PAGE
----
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On hand. 642 676 34 12
buted, Abdool Messia ....
358 Select Stories (Two Editions)
1500 824 First Six Centuries, abridged from Milner -500 466 Conversion of Augustine
1000 988 The City of God, by ditto...
645 Life of Swartz..
1500 1268 Hale's Rules
1000 901 Hale's Antidotes against the Calamities of Life, 500 132 Milner's Church History, 1st Century
147 Scripture Promises
262 Early Rising (from Law)
102 Law and Babington on Education.
133 L'Amico dell' Uomo: Jan. to Dec. 1826
750 646 L'Amico dell' Uomo : Jan. to Dec. 1827. 1000
223 Image Worship, (Milner Vol. 111. Cent. 8. Ch.3.) 1000
99 368 353
48 398 367 104 777 1000
13,500 GREEK. Short Stories .
1000 Short History of Three Centuries.
1500 Nine Dialogues ....
1000 Meditations (Two Editions).
2000 Nature and Grace
1000 Hale's Rules
1000 Life of David
1000 Baxter's Call (abridged).
1000 Commentary on Acts..
1000 Church at Ephesus....
1000 Ditto at Athens..
1000 Ditto at Thessalonica.
1000 Converted Jailor
1000 Abdool Messia....
1000 Tract on Education
1000 Philanthropos : Jan. to Dec. 1826
1000 Philanthropic Gazette : Jan. to June 1827... 500
18,000 ARABIC. Primer
1000 Primer, and Sermon on the Mount
1000 Primer, Proverbs, & Lokmann's Fables..(2 Ed.) 5500 Primer, and Scripture Texts.
500 Sermon on the Mount.
2000 St. Peter's Epistles.
1000 St. John's Epistles
1000 Green's Questions
1000 Dialogue between a Traveller and Yourself... 1500 Dairyman's Daughter .....
1750 Prayers for Morning and Evening, for every day in the week.
500 Life of William Kelly
1750 Dr. Watts's First Catechism for Children 2000 Life and Death of Rev. Pliny Fisk.......
500 The End of Time..
500 Acts, the Second Chapter..
1000 Address to Children..
25 50 995
In a recent Letter, Mr. Jowett requests to be furnished, as early as possible, with founts of Ethiopic and Amharic Types : he also states that Mr. Schlienz was about to prepare an Amharic Spelling Book, with Reading Lessons from the New Testament.
It will be heard with pleasure, that the British and Foreign Bible Society is now printing the Acts of the Apostles, and the Epistles, in Amharic and Ethiopic.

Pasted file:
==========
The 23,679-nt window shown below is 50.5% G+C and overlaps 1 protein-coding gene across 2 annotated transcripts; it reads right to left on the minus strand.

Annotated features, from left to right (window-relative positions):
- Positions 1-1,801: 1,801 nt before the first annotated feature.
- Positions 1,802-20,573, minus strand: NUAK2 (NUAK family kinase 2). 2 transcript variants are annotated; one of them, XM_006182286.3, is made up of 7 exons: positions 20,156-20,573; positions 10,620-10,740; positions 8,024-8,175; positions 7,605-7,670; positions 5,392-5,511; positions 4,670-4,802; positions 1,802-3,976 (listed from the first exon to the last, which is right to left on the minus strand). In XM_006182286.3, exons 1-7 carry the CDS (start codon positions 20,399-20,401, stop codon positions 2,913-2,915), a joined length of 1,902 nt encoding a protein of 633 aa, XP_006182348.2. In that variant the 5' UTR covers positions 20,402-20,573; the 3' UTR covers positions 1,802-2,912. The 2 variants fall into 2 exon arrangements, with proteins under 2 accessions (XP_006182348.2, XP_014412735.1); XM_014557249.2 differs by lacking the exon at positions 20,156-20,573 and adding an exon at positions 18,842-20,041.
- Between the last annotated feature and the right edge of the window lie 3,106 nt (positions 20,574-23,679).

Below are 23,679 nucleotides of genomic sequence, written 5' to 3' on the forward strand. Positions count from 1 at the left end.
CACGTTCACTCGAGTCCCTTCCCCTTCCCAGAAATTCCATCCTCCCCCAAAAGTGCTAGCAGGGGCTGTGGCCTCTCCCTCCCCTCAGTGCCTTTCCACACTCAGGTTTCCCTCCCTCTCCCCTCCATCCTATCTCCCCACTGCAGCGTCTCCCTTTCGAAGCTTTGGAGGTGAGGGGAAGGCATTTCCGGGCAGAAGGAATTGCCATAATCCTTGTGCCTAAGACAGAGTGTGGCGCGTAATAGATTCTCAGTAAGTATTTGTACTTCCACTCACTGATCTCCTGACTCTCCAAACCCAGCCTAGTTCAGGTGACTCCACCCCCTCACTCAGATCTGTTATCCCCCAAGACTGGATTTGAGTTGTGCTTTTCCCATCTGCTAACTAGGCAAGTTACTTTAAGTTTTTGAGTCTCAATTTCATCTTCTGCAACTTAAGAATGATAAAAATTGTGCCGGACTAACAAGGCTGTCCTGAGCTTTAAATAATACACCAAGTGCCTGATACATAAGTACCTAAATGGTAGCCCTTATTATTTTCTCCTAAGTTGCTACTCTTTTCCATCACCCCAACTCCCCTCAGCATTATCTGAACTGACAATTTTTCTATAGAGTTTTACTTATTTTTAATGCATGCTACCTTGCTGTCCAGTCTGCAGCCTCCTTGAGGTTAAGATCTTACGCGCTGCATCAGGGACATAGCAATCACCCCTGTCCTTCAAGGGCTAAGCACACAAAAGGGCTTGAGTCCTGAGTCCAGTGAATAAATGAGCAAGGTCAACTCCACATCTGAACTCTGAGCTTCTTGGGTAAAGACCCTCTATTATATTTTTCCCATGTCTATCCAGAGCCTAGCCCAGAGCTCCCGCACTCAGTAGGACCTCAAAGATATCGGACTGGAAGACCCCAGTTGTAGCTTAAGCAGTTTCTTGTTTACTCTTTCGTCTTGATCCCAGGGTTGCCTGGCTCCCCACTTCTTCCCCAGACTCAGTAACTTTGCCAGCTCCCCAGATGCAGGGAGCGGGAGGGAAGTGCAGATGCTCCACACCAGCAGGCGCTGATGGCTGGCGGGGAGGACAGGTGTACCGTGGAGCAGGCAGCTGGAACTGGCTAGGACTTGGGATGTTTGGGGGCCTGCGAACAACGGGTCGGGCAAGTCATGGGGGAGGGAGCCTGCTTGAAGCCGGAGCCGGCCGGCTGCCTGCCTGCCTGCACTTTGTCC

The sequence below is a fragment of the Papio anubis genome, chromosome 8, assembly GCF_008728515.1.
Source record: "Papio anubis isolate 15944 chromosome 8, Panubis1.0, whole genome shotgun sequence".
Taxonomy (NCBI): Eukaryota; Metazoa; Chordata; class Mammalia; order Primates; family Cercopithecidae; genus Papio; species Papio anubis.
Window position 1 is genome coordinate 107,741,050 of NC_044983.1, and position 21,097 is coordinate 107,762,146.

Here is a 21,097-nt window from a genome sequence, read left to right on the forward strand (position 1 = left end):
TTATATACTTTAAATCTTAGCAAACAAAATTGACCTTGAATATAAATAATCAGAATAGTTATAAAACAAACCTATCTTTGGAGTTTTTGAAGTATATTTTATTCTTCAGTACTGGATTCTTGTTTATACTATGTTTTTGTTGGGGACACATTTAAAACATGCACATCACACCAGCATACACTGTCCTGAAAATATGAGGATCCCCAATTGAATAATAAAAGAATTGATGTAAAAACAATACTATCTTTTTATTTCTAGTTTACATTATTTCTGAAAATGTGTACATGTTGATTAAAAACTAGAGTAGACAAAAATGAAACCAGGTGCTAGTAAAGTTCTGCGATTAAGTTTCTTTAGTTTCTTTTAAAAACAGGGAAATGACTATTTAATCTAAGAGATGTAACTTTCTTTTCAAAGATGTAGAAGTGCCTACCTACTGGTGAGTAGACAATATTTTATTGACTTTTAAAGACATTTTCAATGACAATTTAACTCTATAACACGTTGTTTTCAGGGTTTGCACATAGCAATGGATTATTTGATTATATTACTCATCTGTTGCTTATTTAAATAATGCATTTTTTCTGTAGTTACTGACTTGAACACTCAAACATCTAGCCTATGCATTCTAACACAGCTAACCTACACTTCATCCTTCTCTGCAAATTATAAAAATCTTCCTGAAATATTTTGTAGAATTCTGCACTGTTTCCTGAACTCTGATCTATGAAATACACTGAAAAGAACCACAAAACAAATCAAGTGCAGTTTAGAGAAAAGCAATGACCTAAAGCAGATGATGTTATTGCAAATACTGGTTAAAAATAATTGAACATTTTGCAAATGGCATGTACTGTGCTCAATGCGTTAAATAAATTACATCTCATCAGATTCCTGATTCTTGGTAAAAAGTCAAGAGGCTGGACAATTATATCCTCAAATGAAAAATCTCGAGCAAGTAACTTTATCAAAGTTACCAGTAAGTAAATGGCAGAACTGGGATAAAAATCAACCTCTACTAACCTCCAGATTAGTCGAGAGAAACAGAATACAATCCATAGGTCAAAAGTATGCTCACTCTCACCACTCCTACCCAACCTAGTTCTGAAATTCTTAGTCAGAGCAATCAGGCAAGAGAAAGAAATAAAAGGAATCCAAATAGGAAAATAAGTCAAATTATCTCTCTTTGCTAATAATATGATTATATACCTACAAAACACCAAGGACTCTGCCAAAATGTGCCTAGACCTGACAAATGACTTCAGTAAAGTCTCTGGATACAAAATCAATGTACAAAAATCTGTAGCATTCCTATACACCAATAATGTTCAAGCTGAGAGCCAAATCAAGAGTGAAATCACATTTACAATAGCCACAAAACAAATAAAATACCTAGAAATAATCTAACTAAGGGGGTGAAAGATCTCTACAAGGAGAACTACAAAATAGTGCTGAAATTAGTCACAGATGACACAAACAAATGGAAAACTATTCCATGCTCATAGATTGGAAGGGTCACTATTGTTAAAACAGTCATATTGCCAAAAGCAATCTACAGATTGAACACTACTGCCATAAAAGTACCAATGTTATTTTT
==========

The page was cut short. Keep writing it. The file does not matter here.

Turkey and Greece. The Rev. John Hartley's visit to Malta at the beginning of last year, and his return to Constantinople, were noticed in the last Report. Early in June, he removed to the Island of Prinkipo, in the Sea of Marmora, for the purpose of intercourse with Mr. Brewer, one of the American Missionaries; and, in July, he accompanied Mr. Brewer to Smyrna. Dr. Korck, whose arrival at Malta has been noticed, left that place on the 11th of August for Smyrna, where he joined Mr. Hartley on the 26th. During his residence at Smyrna, he was engaged in the study of Turkish, and the circulation of the Scriptures and Tracts. His health had for some time been declining; but appears, from the last accounts, somewhat better.
Mr. Hartley's chief reason for removing to Smyrna was, that he might take the place of the Rev. Mr. Arundel, the Chaplain to the British Factory, in order to enable that Gentleman to visit England; but circumstances occurring to prevent his visit, Mr. Hartley engaged in a Modern-Greek Service every Sunday, in the Chapel of the Dutch Consulate.
The last Report noticed the painfully affecting condition of the Jews who had confessed Christ at Constantinople. Full particulars have been given in the Missionary Register (pp. 205, 210, and 328, 329,) by which it will be seen, that, while one of them has returned to Judaism, the others have been enabled, by Divine Grace, to remain firm in avowing themselves disciples of Jesus of Nazareth, and have witnessed a good confession. There seems but little hope of the termination of their sufferings: on this subject Mr. Hartley writes
The two Converts, John B. Castro and John Cohen, are still faithful. They have suffered six months' imprisonment for the sake of Christ; but we have great reason to fear that they will either be delivered into the hands of the Jews, or have their imprisonment perpetuated.
In a subsequent Letter he remarks
I have not the shadow of hope that they will ever emerge from the walls of their prison. The diabolical hatred of the Jews against Jesus of Nazareth, the deadly hostility which the Turks at present cherish against the English, and doubtless the malice of that Evil Spirit who is the original source of all sin-these are all combined to effect the ruin of our suffering friends.
He afterwards adds
Men, who enjoy all the rights, the privileges, and the comforts of England, can form no conception of the weight of misery which crushes the human race in these unhappy countries. My heart is sick with the habitual instances of flagrant injustice which pass within my observation.
observation. Do not imagine that the sufferings of the two Converts are a solitary example.
It appears, from Mr. Hartley's communications, that many other Jews have secretly embraced the Christian Faith.
The state of things at Constantinople is thus noticed by Mr. Hartley, in a Letter written in the month of June
The Roman Catholics are exceedingly violent. A young Roman Catholic from Poland visits me continually, and is embracing the truth in a very zealous manner. Ever since I came, I have been engaged, as much as I could attend to, in conversation, reading, and prayer, with Greeks and Catholics, Jews and Armenians: thus has some seed been scattered but we must earnestly entreat God to bring about a great change: without this, there will be but little good done.